26 May 2012, PDF |
95 pages |
van Pul WAJ, van den Broek MMP, Volten H, van der Meulen A, Berkhout AJC, van der Hoek KW, Wichink Kruit RJ, Huijsmans JFM, van Jaarsveld JA, de Haan BJ, Koelemeijer RBA
RIVM Report 680150002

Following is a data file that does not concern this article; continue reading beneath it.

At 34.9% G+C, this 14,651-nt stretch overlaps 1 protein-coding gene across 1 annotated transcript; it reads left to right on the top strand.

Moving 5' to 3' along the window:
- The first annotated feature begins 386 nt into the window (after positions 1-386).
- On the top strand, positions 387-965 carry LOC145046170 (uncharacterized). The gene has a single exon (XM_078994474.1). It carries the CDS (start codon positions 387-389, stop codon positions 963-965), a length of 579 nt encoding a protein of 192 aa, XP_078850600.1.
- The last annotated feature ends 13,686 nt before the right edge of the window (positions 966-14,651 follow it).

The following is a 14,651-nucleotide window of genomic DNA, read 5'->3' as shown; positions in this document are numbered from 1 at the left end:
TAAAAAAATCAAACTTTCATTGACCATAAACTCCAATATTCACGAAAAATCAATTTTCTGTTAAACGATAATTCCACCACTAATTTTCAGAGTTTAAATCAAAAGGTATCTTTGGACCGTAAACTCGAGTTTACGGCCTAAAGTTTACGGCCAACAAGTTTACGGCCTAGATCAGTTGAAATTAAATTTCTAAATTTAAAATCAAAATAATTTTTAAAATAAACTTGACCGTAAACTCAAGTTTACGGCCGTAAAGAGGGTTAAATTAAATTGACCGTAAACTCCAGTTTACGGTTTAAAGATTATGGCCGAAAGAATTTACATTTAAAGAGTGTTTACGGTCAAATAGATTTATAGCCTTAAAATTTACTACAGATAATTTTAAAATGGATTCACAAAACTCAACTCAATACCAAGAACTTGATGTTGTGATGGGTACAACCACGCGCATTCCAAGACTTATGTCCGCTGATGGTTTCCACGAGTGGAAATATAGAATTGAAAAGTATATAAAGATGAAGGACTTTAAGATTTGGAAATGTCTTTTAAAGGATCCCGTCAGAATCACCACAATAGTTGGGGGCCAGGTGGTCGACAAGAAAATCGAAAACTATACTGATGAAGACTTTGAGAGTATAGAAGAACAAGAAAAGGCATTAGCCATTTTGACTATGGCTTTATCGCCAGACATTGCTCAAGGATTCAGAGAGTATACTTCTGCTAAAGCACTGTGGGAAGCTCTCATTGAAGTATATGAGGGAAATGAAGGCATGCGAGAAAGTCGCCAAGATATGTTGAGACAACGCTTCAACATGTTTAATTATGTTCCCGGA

The modelled concentration of ammonia in the atmosphere over the past years was found to be about 25% lower than the measured concentrations in the Dutch Monitoring Network. This is known as the ammonia gap. . Based on recent research carried out by RIVM in cooperation with PBL, WUR and ECN, it is concluded that a significant gap between modelled and measured ammonia concentrations no longer exists. With this finding a large uncertainty about the ammonia emissions and the compliance with the ammonia emission of the National Emission Ceiling Directive of the EU for 2010 has been taken away. The three reasons for the ammonia gap were studied, i.e. the uncertainties in a) the measurements of ammonia, b) the modelling of the ammonia concentrations with the PBL/RIVM OPS model and c) in the emissions of ammonia. The uncertainty in the ammonia concentration measurements was estimated to be approximately 7%. From recent literature and novel measurements it was concluded that the velocity with which ammonia is removed from the atmosphere, by vegetation and soil, was much smaller than was assumed in the OPS model. With this lower velocity the ammonia concentrations were calculated to be 15% higher. With this finding the ammonia gap was diminished to 10%. Emissions from crops especially during senescence are present which are not incorporated in the national emissions. This would account for about 4% of the national emissions. With these emissions the ammonia gap further reduces to about 5%. Given the uncertainties in the measurements and the modelling of the ammonia concentrations this gap cannot be considered as significant.